You not only have great communication skills, you’ve trained employees before. So training those in other agencies/organizations is really no big deal. Right?
Well, I’m here to tell you that there are many pitfalls to avoid and tips for success. What makes me qualified to offer you this advice? I’ve designed dozens of training sessions and have had a large number of participants. I have been rated ‘awesome’, but also made my share of mis-steps along the way. Likewise, I have been subjected to both incredible trainers and hacks.
So here goes!
#1 Know your client’s business jargon.
Your training might be applicable to many types of agencies. But, few things enamor you to the audience than being able to speak their ‘dialect’. Knowing the buzzwords that will grab their attention. It’s your responsibility.
#2 Know the basic history and current status of the employer.
Commenting on an agency’s long history of excellence is hollow if it was newly formed by the current administration or they are struggling with performance. — What would be more embarrassing than saying you’ve heard great things about the staff’s morale when they are facing layoffs or wage cuts? Do your homework.
#3 Complete your ‘homework’ before arriving there.
I remember a trainer calling me minutes before she began 2 day-long training sessions, in order to find out agency basics that were intimately entwined with her subject matter. Needless to say this portended a poor session, complete with many factual errors. Likewise, for some of us, there was now a sense of great disbelief in/questioning the veracity of what the person said throughout the session.
#4 There will always be someone in attendance who knows as much or more than you, regarding the topic at hand.
We might wish to believe that we are the smartest folks in the room. But the reality is that this is seldom accurate. However, we might be the best person for imparting that knowledge to the audience. Many smart people are terrible communicators. Your main asset as a trainer is your incredible talent for communicating ideas and facts.
#5 Realize that the agency might have their own trainer who will be in the audience. Don’t ignore them. But, decide how much, if at all, to noticeably tap into their presence.
For any number of reasons, groups will decide to bring in an outside expert, such as yourself, rather than utilize their own, in-house talent. Occasionally, these people will resent your presence. Other times, they will welcome your expertise, hoping that you will not only make a great impression upon their co-workers, but that they will absorb some of your knowledge and talent. You should ask about such people before showing up. That way, you do not get broadsided.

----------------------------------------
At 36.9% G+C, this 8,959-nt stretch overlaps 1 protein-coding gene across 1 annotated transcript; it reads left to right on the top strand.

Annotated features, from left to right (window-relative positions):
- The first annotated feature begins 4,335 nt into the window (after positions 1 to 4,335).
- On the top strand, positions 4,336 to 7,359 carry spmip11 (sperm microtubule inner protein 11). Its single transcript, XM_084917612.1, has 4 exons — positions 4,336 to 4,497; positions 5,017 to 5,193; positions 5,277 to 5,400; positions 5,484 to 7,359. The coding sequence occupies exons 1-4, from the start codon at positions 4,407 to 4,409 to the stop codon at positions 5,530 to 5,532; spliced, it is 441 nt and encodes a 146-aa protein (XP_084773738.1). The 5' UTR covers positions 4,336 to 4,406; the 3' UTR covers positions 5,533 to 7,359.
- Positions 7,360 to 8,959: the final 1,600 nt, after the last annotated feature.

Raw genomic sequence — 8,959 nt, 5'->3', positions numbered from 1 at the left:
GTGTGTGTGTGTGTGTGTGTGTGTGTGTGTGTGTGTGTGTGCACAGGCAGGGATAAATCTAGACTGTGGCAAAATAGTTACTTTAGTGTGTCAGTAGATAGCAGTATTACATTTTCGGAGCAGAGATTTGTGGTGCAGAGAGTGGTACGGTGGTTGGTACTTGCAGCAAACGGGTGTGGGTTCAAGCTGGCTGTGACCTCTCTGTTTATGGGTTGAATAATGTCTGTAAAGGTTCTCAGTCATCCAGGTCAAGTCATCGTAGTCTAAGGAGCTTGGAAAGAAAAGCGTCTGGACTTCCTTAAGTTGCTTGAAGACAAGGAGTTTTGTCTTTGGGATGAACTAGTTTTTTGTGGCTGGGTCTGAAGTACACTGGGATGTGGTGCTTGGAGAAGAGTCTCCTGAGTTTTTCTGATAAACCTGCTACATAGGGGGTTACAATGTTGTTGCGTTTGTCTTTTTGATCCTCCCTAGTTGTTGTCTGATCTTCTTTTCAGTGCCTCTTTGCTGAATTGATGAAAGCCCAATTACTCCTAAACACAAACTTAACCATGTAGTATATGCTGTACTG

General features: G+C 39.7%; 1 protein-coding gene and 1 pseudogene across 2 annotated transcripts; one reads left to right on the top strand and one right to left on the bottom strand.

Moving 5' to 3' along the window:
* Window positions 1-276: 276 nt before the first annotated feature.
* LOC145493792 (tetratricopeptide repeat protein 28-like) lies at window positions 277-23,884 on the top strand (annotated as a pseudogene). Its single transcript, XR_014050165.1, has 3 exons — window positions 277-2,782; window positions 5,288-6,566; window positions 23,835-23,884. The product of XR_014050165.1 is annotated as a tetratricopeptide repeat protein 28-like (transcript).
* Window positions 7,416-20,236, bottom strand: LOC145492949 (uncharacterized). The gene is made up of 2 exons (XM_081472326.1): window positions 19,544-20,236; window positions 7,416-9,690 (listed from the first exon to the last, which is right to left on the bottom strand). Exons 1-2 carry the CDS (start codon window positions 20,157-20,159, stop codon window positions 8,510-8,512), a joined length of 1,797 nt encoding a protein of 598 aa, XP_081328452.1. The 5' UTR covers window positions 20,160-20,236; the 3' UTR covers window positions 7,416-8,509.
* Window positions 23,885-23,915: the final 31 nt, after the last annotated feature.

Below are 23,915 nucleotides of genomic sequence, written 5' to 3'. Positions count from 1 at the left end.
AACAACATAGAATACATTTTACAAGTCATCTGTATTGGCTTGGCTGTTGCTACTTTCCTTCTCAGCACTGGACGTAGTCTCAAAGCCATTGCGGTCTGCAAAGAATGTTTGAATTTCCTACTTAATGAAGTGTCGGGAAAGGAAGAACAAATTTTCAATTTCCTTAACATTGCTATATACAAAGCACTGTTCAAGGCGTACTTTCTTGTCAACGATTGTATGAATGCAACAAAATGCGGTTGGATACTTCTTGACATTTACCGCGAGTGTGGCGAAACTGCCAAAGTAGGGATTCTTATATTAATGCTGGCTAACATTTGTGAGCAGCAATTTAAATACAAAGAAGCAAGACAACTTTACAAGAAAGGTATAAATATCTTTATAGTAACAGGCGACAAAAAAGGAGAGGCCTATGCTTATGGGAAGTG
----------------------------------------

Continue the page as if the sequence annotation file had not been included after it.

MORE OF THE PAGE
#6 The way that you dress and your physical, outward appearance will affect your impact.
You might like your long hair, guys. Or wearing a bow tie and suspenders. Ladies, you might enjoy wearing stylish, expensive, sexy clothing. However, your audience or sponsor might not. Right or wrong, we do judge people by their appearance. Again, I stress needing to know your audience. And, if you do not feel comfortable adjusting your appearance, then re-consider accepting the job, regardless of how much you might want the money and exposure.
#7 Try to avoid distractions to your message.
Perhaps you enjoy using technology in your presentations. But, sometimes one can overdo it. And the message becomes lost. Your task is to train staff, not be in the running for an Oscar for Special Effects. — You can unconsciously have inappropriate body language. Or, as one trainer whom I remember, you can wear clothing more appropriate for wearing on a date than in a classroom setting.
#8 Update your material.
Many topics involve using facts and figures from studies. Or, theories that are popular at the moment. But, these are often ‘moving targets’. So remain current and adjust your presentation, accordingly.
#9 Don’t be merely a ‘reader’.
Overstating what should be the obvious, yet often is not seen that way by trainers, do not simply read from printed materials. I have had many trainers who read verbatim from handouts. Nothing is more boring and a turn-off than that.
#10 You are an entertainer as well as an educator.
In order to maintain the audience’s attention and aid their retention of the material, you need to be somewhat of an entertainer. I don’t mean that you need to be a stand-up comedian. And, if your delivery is poor in that area, don’t venture there. But, be animated, or let your voice tone and level fluctuate, from time to time.
Bonus tip: Don’t bluff!
If asked a question for which you do not know the answer, let them know that and that you will research for it. That you will get back to them, when you can do so. Because once you bluff and get caught at it, you will undoubtedly lose not only their respect, but their acceptance in virtually anything that you presented to them.
Training involves special skill sets if you intend to be effective at it. Those who are the most requested and well-paid, will be those who adhere to the above-mentioned tips.
Of the many positions that I have held over the years, training has been my favorite, by a long shot. May you also experience the rush that being an effective trainer can result in!
Russell A. Irving is part of the GovLoop Featured Blogger program, where we feature blog posts by government voices from all across the country (and world!). To see more Featured Blogger posts, click here.
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